The bundle of $2,300 and $4,600 checks that poured into Sen. John McCain's presidential campaign on March 12 came from an unlikely group of California donors: a mechanic from D&D Auto Repair in Whittier, the manager of Rite Aid Pharmacy No. 5727, the 30-something owners of the Twilight Hookah Lounge in Fullerton.From p. 24 of How the Good Guys Finally Won, Jimmy Breslin's excellent book on Watergate:
Harry Sargeant III, a former naval officer and the owner of an oil-trading company that recently inked defense contracts potentially worth more than $1 billion, is the archetype of a modern presidential money man. The law forbids high-level supporters from writing huge checks, but with help from friends in the Middle East and the former chief of the CIA's bin Laden unit -- who now serves as a consultant to his company -- Sargeant has raised more than $100,000 for three presidential candidates from a collection of ordinary people, several of whom professed little interest in the outcome of the election.After initially helping to raise money for former New York mayor Rudolph W. Giuliani, a Republican, and Democratic Sen. Hillary Rodham Clinton, Sargeant, 50, has emerged as a major player in Florida fundraising for McCain.
The 2008 presidential campaign, which could see each side spend close to $500 million, has heightened the importance of "bundlers" such as Sargeant, who not only write checks themselves but also recruit scores of other donors to give the legal limit of $2,300. Questions about such donor networks have repeatedly emerged as points of stress for the campaigns.
In January, Norman Hsu, a top Clinton bundler, was indicted in part on charges of circumventing legal giving limits by routing contributions though "straw donors." Earlier this week, McCain drew questions about more than $60,000 in donations that were made this year to the Republican National Committee and his campaign by an office manager with the Hess oil company and her husband, an Amtrak track foreman. In that case, the couple said they used their own money.
Some of the most prolific givers in Sargeant's network live in modest homes in Southern California's Inland Empire. Most had never given a political contribution before being contacted by Sargeant or his associates. Most said they have never voiced much interest in politics. And in several instances, they had never registered to vote. And yet, records show, some families have ponied up as much as $18,400 for various candidates between December and March.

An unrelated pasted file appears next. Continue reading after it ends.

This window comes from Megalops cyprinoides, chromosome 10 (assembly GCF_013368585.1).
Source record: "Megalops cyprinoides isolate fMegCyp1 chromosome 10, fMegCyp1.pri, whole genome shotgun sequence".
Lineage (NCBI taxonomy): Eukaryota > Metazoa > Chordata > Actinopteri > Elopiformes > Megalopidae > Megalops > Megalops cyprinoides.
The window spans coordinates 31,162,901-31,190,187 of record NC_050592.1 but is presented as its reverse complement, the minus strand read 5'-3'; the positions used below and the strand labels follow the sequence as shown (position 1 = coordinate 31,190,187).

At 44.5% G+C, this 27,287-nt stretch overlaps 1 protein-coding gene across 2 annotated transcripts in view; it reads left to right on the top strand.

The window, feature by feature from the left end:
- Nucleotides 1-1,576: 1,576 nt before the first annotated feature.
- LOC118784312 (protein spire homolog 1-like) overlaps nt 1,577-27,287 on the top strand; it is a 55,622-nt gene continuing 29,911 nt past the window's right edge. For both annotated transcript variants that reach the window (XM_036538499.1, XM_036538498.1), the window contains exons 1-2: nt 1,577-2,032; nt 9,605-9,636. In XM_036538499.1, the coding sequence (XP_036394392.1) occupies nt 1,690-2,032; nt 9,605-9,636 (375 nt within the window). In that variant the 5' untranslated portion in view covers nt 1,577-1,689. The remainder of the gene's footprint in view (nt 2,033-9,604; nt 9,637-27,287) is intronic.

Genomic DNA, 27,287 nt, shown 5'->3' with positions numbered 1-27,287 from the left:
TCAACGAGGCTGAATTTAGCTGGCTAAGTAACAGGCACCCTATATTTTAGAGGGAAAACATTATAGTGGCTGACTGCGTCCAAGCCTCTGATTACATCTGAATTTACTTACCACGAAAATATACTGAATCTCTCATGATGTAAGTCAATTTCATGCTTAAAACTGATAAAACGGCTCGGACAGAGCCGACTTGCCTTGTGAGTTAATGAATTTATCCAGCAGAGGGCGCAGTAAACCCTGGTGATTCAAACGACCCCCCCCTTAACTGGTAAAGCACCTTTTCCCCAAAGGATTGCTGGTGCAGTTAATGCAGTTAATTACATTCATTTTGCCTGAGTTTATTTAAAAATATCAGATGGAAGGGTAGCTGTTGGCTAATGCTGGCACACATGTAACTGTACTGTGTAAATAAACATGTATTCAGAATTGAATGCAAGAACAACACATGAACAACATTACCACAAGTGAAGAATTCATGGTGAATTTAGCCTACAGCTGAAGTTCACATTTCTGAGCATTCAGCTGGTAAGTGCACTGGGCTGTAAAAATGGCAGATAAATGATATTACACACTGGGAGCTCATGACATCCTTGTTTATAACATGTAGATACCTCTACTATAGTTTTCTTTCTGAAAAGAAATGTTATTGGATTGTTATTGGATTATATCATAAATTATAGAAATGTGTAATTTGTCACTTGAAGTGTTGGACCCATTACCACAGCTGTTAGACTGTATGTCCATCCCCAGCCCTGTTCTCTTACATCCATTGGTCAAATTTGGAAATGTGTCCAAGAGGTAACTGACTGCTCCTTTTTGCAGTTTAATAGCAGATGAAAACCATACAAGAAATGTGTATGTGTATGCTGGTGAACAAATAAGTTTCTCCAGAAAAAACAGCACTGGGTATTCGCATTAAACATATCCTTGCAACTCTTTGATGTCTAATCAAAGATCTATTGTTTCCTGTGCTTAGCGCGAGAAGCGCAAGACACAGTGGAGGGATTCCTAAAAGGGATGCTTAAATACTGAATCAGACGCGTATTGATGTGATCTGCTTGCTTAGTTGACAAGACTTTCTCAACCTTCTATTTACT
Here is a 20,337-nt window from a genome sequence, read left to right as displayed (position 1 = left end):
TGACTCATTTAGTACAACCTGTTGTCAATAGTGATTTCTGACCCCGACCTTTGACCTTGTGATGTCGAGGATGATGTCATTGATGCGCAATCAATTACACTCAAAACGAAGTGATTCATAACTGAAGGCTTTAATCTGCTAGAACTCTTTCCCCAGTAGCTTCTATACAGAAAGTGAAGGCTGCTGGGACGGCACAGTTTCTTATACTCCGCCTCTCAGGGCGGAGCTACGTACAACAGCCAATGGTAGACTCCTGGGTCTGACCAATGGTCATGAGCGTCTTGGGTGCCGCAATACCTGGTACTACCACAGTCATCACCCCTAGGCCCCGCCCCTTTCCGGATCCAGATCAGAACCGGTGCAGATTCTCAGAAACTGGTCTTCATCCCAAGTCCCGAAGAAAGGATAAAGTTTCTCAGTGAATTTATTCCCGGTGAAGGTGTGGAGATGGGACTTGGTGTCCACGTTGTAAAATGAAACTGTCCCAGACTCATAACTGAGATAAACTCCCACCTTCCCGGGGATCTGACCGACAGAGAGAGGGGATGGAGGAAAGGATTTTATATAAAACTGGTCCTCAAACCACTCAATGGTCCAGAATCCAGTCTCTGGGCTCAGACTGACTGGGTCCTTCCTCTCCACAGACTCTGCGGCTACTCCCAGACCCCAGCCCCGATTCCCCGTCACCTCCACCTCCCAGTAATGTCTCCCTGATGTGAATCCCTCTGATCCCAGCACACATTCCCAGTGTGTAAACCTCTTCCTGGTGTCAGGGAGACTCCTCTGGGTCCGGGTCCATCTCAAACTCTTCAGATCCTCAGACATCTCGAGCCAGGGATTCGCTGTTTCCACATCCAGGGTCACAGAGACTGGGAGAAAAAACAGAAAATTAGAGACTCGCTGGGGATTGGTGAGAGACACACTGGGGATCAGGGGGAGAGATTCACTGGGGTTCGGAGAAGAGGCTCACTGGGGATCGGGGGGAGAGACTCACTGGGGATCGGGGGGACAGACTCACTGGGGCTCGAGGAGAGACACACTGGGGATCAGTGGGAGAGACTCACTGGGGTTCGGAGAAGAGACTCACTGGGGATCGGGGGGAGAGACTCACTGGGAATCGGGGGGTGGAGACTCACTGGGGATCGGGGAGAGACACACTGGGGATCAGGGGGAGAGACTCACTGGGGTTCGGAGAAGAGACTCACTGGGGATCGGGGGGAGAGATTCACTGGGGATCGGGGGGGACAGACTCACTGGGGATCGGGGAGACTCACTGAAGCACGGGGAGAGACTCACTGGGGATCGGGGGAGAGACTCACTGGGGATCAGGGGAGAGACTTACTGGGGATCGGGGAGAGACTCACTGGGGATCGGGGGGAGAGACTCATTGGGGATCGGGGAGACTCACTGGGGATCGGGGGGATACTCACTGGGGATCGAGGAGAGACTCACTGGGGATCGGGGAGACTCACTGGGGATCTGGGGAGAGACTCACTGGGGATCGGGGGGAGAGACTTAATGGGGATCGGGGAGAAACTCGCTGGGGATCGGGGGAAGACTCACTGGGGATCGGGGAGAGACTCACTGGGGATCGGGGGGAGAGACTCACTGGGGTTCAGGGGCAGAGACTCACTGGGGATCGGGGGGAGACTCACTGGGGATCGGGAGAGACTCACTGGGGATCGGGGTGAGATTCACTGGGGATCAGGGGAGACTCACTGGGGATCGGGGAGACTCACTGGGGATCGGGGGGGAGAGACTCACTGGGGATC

Both Sargeant and the donors were vague when asked to explain how Sargeant persuaded them to give away so much money.
[A]t the start of 1973, instead of having such a smashing year with the Kalmbachs blocking for him, Steinbrenner wound up being tackled by James Polk of The Washington Star-News. Polk is first class. He spoke to Steinbrenner about the campaign contributions made by American Shipbuilding employees. Steinbrenner told Polk a story which Polk did not believe. Polk then went to American Shipbuilding employees. He found an accountant who earned $16,000 in salary had contributed $3000 to Dedicated Americans for Good Government and another $3000 to Dedicated Volunteers for a Better America. The accountant said they were personal contributions, not corporate contributions which of course were illegal. Polk learned that the employee had made out the campaign checks at the same time he had received a surprise bonus of $6000 from American Shipbuilding. Oh, no, the employee said. His contributions had been out of patriotism. Polk printed the stories. He also called the situation to the attention of the Watergate Special Prosecutor's office at the time it was established. The Special Prosecutor's office sent FBI agents out to interview Steinbrenner and his employees.The more things change...
"Don't worry about it," John H. Melcher, Jr., American Shipbuilding counsel, told the employees. He, Steinbrenner, and the employees told the same story to the FBI that they had told to Polk. Subpoenas then were issued to the employees, calling them before a grand jury. "Don't worry," Melcher told them again. This time they did worry. "He would be saying 'don't worry' to me the day I got put behind bars for perjury," one of them said.